~Don't make too many reading "rules". If you love the book and you want to keep going, and not set it aside to read a bit of another, keep on reading it! Sometimes you are just "in the zone" with a book, and you hate to lay it aside to save for another day. Just go with it. You will read much more this way.

15 comments:

Molly Carlisle said...

Would you say The Hobbit is appropriate for 4th grade? Or are they too young?

Gretchen said...

I know my mom used it when she taught 5th grade. Depends on your kids, I guess!

Morning Rose said...

Dr. Mohler's article was really good! I love to read at night before bed, in the car when my hubby is driving, and at the dentist's office when my son has an appointment. It made our dental visit pass so quickly, though not for my son.

I recently finished "The Hiding Place" by Corrie ten Boom, which was excellent, and am now back to "Heaven" by Randy Alcorn.

Molly Carlisle said...

I think I'm going to read it to my kids. :) You've inspired me to get more in the swing of things with kids and books! :) THANK YOU, Dear!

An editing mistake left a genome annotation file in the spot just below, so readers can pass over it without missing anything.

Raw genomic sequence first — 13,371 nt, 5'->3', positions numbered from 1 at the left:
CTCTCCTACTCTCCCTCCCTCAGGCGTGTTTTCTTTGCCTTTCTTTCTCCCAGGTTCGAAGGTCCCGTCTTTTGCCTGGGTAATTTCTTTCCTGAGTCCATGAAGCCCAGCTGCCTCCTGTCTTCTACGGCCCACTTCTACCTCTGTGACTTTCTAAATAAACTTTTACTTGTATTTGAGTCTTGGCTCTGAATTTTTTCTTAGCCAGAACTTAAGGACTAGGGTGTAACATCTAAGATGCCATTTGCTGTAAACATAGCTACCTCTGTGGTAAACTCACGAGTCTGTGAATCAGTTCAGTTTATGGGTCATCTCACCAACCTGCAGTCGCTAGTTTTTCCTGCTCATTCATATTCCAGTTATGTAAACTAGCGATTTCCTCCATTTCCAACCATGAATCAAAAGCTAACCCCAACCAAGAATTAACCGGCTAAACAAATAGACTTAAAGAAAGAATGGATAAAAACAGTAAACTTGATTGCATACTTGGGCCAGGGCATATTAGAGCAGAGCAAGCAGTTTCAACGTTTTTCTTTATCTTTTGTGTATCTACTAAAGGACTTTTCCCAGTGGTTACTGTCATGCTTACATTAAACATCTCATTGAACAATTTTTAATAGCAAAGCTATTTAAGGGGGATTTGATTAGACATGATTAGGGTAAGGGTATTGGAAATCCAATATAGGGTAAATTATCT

jillybean said...

I like these tips. Very practical. I used to be a reader, and I'm not sure what happened to that side of me, but I have lost it somewhere along the way. But the importance of reading keeps coming up lately, and I think I need to be intentional about developing the habit again. Do you have a book that you would suggest for someone like me?

I kind of feel like I need a novel-type, truth or fiction - something that will allow my imagination to kick in and really get absorbed into the book. With self-help or even devotional/Christian living books, it's too easy for me to pick it up and put it down and not really immerse myself in it. I can remember reading until the wee hours of the morning when I was in junior high and highschool. I just HAD to finish a book. I think it was all that college reading that ruined me. :) (Yeah, I think I'll blame it on college.)

Josh said...

jillybean,
I haven't forgotten your question about a good commentary for a layperson. I just don't have an answer yet. Were you thinking of a commentary of the whole Bible in one volume? Or a fairly inexpensive book-by-book commentary series? I'll get back to you.

Also, the picture of Lauren is so cute I could just die.